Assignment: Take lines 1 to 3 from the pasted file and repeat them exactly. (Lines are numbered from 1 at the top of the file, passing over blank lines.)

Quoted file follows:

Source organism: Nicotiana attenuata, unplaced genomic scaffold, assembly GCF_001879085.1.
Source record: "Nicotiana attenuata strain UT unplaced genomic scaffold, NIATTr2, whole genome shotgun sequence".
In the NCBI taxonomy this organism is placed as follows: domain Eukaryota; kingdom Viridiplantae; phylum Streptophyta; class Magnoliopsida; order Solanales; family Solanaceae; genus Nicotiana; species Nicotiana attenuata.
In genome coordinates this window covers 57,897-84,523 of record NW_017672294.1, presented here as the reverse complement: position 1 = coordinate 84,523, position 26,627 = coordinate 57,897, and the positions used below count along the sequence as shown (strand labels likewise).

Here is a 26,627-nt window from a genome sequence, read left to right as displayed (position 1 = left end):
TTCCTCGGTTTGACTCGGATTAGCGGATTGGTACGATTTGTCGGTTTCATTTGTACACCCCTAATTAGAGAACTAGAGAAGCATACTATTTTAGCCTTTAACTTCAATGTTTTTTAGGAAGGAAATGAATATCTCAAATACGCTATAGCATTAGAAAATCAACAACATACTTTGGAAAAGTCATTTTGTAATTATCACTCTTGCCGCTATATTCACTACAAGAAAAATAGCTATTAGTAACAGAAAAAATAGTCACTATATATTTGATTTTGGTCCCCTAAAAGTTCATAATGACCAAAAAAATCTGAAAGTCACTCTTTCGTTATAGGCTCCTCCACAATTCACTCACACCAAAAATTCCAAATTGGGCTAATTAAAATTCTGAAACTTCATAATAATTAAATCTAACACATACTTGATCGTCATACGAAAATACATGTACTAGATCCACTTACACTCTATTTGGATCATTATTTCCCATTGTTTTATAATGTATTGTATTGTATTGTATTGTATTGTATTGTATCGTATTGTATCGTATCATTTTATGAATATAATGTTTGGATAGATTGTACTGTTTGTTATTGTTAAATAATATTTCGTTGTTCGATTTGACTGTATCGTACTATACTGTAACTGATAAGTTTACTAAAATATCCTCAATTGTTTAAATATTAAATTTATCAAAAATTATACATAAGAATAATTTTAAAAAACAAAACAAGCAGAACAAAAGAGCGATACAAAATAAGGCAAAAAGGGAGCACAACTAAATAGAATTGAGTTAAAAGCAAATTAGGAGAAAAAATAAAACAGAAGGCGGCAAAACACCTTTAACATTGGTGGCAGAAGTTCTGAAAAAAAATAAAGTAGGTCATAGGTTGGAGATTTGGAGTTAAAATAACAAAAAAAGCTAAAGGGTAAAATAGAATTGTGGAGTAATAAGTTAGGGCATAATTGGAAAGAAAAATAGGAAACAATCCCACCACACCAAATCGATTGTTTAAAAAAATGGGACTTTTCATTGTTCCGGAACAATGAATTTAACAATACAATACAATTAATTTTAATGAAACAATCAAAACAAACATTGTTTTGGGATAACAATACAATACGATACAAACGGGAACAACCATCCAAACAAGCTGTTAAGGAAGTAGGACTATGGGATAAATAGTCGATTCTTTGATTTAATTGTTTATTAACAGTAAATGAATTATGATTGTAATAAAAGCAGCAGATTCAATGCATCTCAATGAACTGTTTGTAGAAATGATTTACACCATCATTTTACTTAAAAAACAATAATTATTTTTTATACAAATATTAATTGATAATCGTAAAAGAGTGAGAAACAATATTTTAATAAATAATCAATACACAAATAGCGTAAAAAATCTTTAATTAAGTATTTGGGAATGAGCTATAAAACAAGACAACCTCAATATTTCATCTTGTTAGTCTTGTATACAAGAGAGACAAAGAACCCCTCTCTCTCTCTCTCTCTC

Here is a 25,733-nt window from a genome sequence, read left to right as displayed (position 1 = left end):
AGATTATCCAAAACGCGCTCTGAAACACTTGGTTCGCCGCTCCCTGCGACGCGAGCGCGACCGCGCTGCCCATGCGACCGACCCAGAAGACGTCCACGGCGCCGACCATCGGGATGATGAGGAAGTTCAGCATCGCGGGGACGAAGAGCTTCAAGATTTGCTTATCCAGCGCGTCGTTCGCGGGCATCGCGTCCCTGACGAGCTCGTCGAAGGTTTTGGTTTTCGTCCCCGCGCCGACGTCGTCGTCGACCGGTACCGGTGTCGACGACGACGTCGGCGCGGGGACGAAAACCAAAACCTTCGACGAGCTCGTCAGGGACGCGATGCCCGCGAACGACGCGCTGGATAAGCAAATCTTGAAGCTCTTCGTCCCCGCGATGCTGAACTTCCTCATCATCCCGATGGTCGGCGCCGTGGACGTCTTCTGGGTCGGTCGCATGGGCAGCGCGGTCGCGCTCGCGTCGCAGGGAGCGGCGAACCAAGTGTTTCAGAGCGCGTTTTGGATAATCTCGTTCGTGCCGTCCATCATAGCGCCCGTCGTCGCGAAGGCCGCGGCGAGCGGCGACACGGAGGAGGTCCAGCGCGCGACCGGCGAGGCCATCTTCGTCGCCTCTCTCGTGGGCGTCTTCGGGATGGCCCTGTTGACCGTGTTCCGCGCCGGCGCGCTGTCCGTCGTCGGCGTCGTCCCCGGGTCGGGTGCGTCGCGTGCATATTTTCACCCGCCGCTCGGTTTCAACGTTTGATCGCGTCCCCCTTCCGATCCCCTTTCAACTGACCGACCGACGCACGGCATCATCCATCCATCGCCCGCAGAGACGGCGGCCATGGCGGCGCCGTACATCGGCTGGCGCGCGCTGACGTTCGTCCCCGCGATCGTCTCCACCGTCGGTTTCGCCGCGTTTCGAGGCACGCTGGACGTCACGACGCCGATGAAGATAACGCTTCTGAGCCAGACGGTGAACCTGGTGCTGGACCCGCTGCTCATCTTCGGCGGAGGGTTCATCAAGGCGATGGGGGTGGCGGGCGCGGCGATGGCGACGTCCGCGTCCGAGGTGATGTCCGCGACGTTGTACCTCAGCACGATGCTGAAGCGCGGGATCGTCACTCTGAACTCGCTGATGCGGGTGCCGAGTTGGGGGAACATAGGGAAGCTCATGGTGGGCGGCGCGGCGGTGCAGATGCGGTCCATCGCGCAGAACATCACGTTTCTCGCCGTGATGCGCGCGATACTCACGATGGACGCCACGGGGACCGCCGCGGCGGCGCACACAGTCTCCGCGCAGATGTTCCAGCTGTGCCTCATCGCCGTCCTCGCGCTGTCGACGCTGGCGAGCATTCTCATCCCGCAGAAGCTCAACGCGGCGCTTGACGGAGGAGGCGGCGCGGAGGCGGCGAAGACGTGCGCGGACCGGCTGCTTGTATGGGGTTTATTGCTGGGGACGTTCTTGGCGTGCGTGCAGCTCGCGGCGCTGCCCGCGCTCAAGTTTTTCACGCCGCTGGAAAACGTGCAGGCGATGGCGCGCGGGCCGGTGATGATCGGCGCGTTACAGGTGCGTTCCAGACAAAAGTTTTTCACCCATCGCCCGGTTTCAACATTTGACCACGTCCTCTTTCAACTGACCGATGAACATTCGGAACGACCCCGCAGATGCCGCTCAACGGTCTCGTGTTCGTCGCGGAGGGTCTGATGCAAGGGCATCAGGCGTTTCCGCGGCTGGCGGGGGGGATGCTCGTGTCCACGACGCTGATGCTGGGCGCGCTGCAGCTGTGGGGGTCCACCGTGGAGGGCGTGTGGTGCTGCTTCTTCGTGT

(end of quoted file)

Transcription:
Source organism: Nicotiana attenuata, unplaced genomic scaffold, assembly GCF_001879085.1.
Source record: "Nicotiana attenuata strain UT unplaced genomic scaffold, NIATTr2, whole genome shotgun sequence".
In the NCBI taxonomy this organism is placed as follows: domain Eukaryota; kingdom Viridiplantae; phylum Streptophyta; class Magnoliopsida; order Solanales; family Solanaceae; genus Nicotiana; species Nicotiana attenuata.